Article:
Posted on 14th December 2014 in News


Irvin Nov '41






















I was leafing through Thomas Kunkel’s book, Letters From the Editor (the Editor: The New Yorker’s founder and first editor, Harold Ross) when I came upon the one letter in the book to Rea Irvin (Irvin was The New Yorker’s art consultant from the magazine’s inception through 1952).  Written in May of 1942, Ross’s letter concerned a recently purchased cover of Irvin’s. It reads, in part:



I put through the Halloween cover with Hitler, although it violates my solemn stand about no more specific people on covers.




Ross’s mentioning “no more specific people on covers” meant that there had to have been previous New Yorker covers with specific people, or at least one cover with a specific person. Curious, I took The Complete Book of Covers from The New Yorker off the shelf and began looking at the magazine’s covers, beginning with the very first New Yorker cover –- you know the one: Irvin’s very own top-hatted dandy commonly referred to as Eustace Tilley. Paging through the book I didn’t find a “specific person” cover until I arrived at the issue of November 22, 1941. A child at the door of a wealthy home is sporting a Hitler mask. The artist: Rea Irvin.


The next issue with a specific person is the cover Ross referred to in the May ’42 letter to Irvin. It’s a Halloween themed cover (the issue is dated October 31, 1942) and again Hitler is the specific person -– this time he’s a witch.


Irvin: OCt 31 '42






















Paging through the years and all those magnificent covers, it wasn’t until July 15, 1944 that another cover with a specific person (in this case it’s persons) presented itself. The subject matter: D-Day. Besides President Roosevelt, Winston Churchill, General Eisenhower and Field Marshal Montgomery, there again was Hitler. The artist: Rea Irvin.



Irvin's DDay Cover






















And that was the end of the string of specific people on New Yorker covers in Ross’s lifetime (he died December 6, 1951), unless you count Santa Claus, Abe Lincoln, and busts of philosophers.


Reading Ross’s letter was also a reminder of how The New Yorker has completely turned around, specific-people–on-the-cover-wise from those long ago days. A look back at just the past three years turns up close to 25 specific people covers. The specific people represented include the Pope, President Obama (numerous covers), New Jersey Governor Chris Christie, Nelson Mandela, Derek Jeter, President Putin, Anthony Wiener, Mitt Romney…well, you get the idea.

Favorite Photo of the Day

Posted on 12th December 2014 in News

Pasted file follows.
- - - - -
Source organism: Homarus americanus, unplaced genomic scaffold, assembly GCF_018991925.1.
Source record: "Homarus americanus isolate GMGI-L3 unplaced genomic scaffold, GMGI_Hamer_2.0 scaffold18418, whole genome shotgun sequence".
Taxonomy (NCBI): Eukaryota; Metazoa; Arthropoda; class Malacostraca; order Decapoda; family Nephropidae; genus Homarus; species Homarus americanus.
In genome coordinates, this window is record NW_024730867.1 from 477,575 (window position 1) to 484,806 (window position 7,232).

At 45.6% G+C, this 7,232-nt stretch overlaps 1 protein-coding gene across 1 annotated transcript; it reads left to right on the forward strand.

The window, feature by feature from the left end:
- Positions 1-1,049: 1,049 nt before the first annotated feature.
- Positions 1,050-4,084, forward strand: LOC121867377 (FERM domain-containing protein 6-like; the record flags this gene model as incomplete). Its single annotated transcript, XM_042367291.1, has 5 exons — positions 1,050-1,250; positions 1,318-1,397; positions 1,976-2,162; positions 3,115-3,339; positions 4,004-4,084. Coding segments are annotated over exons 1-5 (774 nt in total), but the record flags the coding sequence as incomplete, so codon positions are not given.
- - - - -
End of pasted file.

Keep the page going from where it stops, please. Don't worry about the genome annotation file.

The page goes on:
Richard Gehr (pictured on the extreme left), author of the recently published book of New Yorker cartoonist interviews, I Only Read It For the Cartoons, hosted a panel discussion last night at the School of Visual Arts. Panelists (left to right): Sam Gross (filling in for Edward Koren, snowed-in up in Vermont), Victoria Roberts, Lee Lorenz, and Arnie Levin (also filling in). (photo for Ink Spill courtesy of Bob Eckstein).








Princetonians Submit Captions

Posted on 11th December 2014 in News












From News At Princeton, December 11, 2104, “Face time: Students learn about the art of caricature in freshman seminar”

– students submit captions to The New Yorker’s caption contest as part of the seminar, “Funny Pictures: Caricature and Modernity”


[This is probably a good time & place to note that back in May of 1931, Princeton’s Seniors voted Peter Arno their favorite artist. Titian came in second]


Addams Family’s Pugsley Dies at 59

Posted on 9th December 2014 in News

imagesKen Weatherwax, the actor who played Pugsley in the televised version of The Addams Family has died at age 59. Link here to the BBC’s obit.

For a refresher course in the Pugsley cartoon character, I turned to the Linda Davis biography of Addams, A Cartoonists Life, which documents the development of the Addams Family characters as well as the television series.  Davis writes that Addams thought of his cartoon character Pugsley as “an angry little W.C. Fields” and that he named the boy “Pugsley” after a stream in the Bronx. And finally, Addams “wanted to call the boy Pubert, but a guy who was making dolls of the characters (as tie-ins for the upcoming television series) thought that sounded dirty.”

Davis wrote of Weatherwax that he “made an appealing and slightly creepy Pugsley.” Anyone watching the show would agree that those Addamsonian cartoon qualities made him exactly right for the part.




Dator Does the Daily

Posted on 8th December 2014 in News

cartoonselfshotJoe Dator has begun his run as The New Yorker’s Daily Cartoonist.

Visit his website here.

See his New Yorker work here on the magazine’s Cartoon Bank website.